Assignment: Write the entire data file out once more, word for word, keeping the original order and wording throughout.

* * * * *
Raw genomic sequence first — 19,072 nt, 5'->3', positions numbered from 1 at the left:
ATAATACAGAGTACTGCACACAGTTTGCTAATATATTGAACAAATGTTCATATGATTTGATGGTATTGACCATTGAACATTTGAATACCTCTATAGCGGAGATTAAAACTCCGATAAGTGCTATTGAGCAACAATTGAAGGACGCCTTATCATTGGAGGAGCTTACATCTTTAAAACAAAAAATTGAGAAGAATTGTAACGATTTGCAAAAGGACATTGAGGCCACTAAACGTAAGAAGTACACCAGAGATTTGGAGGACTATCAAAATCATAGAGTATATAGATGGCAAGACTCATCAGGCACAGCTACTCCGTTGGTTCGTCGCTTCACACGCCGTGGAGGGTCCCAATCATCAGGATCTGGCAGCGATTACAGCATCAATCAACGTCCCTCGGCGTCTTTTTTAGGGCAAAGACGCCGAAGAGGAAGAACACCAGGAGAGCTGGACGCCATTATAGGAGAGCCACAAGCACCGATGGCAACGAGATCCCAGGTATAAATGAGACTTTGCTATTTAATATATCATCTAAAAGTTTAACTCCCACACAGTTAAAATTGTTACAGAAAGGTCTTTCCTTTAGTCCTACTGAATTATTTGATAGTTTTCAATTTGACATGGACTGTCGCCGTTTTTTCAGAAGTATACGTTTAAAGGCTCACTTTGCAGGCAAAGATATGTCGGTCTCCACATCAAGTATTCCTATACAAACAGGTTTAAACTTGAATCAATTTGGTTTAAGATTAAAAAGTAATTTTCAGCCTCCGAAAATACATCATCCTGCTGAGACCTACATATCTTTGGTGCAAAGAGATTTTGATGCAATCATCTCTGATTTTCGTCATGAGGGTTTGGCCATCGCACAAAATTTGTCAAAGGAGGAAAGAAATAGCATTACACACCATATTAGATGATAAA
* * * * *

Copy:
Raw genomic sequence first — 19,072 nt, 5'->3', positions numbered from 1 at the left:
ATAATACAGAGTACTGCACACAGTTTGCTAATATATTGAACAAATGTTCATATGATTTGATGGTATTGACCATTGAACATTTGAATACCTCTATAGCGGAGATTAAAACTCCGATAAGTGCTATTGAGCAACAATTGAAGGACGCCTTATCATTGGAGGAGCTTACATCTTTAAAACAAAAAATTGAGAAGAATTGTAACGATTTGCAAAAGGACATTGAGGCCACTAAACGTAAGAAGTACACCAGAGATTTGGAGGACTATCAAAATCATAGAGTATATAGATGGCAAGACTCATCAGGCACAGCTACTCCGTTGGTTCGTCGCTTCACACGCCGTGGAGGGTCCCAATCATCAGGATCTGGCAGCGATTACAGCATCAATCAACGTCCCTCGGCGTCTTTTTTAGGGCAAAGACGCCGAAGAGGAAGAACACCAGGAGAGCTGGACGCCATTATAGGAGAGCCACAAGCACCGATGGCAACGAGATCCCAGGTATAAATGAGACTTTGCTATTTAATATATCATCTAAAAGTTTAACTCCCACACAGTTAAAATTGTTACAGAAAGGTCTTTCCTTTAGTCCTACTGAATTATTTGATAGTTTTCAATTTGACATGGACTGTCGCCGTTTTTTCAGAAGTATACGTTTAAAGGCTCACTTTGCAGGCAAAGATATGTCGGTCTCCACATCAAGTATTCCTATACAAACAGGTTTAAACTTGAATCAATTTGGTTTAAGATTAAAAAGTAATTTTCAGCCTCCGAAAATACATCATCCTGCTGAGACCTACATATCTTTGGTGCAAAGAGATTTTGATGCAATCATCTCTGATTTTCGTCATGAGGGTTTGGCCATCGCACAAAATTTGTCAAAGGAGGAAAGAAATAGCATTACACACCATATTAGATGATAAA